Nigeria’s Purchasing Managers Index (PMI) rose to 54.1 in October from 52.3 in September, according to a report by Stanbic IBTC Bank.
The headline PMI improved from 52.3 in September to 54.1 in October, indicating a sixteenth successive monthly expansion.
The company said the growth indicated a 16th successive monthly expansion, and also signalled a solid improvement in business conditions in Nigeria’s private sector with output, new orders and buying activity rising sharply.
According to the report, the rate of growth was robust, quickened from that seen in September and outpaced the long-run series average.
“Consequently, firms raised their output levels at a marked and accelerated pace. Sector data indicated that all four sub-sectors saw faster increases in output. Manufacturers registered the steepest expansion, followed by wholesale and retail, services and agriculture, respectively,” it said.
It noted that, “to support an 11th monthly rise in output, firms raised their buying activity during the month. Purchases have now increased in each month since July 2020, with the latest uptick, the second-fastest in the current sequence of growth.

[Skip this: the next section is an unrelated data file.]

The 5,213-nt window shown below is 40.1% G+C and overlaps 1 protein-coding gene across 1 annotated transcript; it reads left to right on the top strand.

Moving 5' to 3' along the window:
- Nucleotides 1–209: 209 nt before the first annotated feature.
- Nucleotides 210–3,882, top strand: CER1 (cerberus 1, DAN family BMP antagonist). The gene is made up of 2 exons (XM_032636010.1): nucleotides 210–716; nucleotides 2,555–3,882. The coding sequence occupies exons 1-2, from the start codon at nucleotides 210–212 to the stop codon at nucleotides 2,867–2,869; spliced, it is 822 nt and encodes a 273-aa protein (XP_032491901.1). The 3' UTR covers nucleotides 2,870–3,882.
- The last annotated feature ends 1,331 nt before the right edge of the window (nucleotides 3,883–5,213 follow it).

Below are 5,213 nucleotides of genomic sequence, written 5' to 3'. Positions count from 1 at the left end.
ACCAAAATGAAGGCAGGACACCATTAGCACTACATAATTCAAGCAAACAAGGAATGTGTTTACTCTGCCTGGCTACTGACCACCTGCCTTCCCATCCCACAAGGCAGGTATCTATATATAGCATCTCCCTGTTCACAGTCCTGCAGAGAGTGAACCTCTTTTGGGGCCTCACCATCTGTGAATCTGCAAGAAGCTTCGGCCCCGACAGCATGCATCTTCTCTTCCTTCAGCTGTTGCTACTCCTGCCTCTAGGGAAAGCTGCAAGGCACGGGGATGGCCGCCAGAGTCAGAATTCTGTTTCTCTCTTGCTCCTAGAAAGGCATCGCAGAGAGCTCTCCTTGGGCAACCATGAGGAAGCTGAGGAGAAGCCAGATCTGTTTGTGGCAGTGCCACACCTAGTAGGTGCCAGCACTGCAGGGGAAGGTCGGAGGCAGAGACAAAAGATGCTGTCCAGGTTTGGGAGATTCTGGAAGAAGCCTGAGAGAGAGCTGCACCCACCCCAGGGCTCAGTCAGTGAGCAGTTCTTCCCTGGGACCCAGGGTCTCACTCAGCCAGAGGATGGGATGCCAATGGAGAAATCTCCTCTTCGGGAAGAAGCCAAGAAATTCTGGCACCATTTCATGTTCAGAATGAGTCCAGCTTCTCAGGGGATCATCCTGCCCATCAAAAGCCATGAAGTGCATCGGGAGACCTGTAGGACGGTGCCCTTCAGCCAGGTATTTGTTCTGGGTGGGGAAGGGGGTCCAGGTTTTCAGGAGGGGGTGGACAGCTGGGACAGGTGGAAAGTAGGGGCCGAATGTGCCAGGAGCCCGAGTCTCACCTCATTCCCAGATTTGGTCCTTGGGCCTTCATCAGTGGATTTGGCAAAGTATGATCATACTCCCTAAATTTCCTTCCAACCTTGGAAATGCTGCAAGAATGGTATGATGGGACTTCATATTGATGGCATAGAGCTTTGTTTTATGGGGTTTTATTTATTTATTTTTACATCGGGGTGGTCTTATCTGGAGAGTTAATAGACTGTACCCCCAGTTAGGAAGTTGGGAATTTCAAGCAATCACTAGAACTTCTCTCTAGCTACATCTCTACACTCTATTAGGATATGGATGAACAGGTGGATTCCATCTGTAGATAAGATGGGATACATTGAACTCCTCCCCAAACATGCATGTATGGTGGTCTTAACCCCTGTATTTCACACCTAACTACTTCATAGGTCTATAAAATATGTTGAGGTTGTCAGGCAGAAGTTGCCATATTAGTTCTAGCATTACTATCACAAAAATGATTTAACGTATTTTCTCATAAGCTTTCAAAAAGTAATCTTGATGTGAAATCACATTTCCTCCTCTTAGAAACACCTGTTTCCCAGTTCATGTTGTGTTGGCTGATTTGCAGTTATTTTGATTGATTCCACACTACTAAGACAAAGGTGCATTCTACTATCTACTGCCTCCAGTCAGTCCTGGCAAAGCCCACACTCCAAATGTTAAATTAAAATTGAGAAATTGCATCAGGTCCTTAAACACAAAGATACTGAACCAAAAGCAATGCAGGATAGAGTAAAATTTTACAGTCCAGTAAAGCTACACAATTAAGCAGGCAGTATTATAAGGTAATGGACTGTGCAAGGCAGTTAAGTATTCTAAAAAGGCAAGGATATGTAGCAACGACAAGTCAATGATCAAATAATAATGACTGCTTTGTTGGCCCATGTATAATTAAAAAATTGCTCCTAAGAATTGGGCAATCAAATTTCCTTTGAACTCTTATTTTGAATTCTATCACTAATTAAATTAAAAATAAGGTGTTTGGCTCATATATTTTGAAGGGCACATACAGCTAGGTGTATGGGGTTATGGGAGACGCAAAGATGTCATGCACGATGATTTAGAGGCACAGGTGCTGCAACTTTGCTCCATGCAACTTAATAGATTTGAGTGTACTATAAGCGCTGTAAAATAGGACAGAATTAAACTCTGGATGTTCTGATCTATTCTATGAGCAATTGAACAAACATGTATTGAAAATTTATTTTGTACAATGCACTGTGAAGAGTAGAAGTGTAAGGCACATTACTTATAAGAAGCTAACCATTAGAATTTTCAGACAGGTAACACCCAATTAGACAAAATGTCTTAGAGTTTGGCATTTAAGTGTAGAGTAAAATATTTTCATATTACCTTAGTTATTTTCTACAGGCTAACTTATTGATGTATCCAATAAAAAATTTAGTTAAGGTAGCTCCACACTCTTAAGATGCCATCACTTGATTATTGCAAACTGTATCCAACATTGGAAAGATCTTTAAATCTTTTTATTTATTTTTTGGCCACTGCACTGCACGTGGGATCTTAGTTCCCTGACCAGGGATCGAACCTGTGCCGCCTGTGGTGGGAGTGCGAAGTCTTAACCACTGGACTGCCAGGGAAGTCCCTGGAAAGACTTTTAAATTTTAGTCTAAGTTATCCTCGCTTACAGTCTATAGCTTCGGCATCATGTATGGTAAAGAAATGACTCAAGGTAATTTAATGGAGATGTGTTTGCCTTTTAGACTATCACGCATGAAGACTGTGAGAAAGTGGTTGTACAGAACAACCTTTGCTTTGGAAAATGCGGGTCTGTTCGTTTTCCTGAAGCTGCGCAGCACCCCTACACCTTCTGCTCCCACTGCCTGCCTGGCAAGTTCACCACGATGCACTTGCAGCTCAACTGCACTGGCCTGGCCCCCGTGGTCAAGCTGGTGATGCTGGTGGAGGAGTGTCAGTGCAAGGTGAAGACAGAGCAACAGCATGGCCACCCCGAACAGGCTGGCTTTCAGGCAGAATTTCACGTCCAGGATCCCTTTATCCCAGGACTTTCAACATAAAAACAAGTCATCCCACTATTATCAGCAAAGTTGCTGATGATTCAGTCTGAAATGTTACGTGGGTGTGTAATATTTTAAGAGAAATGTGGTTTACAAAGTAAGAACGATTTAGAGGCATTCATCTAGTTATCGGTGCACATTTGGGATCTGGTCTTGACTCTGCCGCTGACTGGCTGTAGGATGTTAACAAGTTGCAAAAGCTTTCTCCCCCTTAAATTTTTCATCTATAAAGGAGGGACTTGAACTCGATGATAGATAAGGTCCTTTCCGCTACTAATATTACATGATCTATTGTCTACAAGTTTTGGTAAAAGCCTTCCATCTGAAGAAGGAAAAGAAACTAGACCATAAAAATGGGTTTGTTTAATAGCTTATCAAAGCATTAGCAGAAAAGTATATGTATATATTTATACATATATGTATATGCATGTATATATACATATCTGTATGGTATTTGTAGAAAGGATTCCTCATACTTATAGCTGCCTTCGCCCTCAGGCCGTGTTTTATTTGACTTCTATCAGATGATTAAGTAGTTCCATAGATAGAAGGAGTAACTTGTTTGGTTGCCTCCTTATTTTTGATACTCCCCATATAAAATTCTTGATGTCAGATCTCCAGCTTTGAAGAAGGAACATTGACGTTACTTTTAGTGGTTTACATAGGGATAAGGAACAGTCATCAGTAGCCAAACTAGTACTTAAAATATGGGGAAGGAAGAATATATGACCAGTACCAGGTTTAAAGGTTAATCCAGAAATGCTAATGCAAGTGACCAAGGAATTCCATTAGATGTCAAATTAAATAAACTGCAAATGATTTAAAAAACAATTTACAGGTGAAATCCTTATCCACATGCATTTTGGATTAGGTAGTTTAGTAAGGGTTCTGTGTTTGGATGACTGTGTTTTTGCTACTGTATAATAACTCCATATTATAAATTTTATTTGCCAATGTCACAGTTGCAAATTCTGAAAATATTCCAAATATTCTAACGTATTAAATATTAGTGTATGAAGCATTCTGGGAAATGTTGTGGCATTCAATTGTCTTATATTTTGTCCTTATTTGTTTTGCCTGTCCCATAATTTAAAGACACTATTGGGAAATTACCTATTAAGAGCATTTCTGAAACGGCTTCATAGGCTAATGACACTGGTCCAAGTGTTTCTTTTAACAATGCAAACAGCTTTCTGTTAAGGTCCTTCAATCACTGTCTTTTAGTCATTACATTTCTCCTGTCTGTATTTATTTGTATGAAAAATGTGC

“Meanwhile, backlogs fell substantially in October, with the pace of depletion amongst the quickest in the series.
cient capacity to complete incoming new orders. Despite this, companies added to their headcounts, although the rate of growth was only modest.
“Overall input prices rose substantially, which firms linked to unfavourable exchange rate movements as well as higher raw material, staff and transportation costs. In fact, purchase cost inflation quickened to a fresh series high. Firms opted to pass on part of the burden to clients by lifting their selling charges, which they did at the third-quickest rate in the series history.”
Stanbic IBTC stated further that, “accelerating input costs led firms to protect against future price hikes by adding to their stockpiles. Concerns surrounding prices fed through to sentiment with confidence moderating in October and registering below the average for 2021 so far. Nevertheless, firms remained hopeful that greater investment will encourage output growth in the year ahead.”
The headline figure derived from the survey is the PMI, carried out by Stanbic IBTC Bank with readings above 50 signal an improvement in business conditions on the previous month, while readings below 50.0 show a deterioration.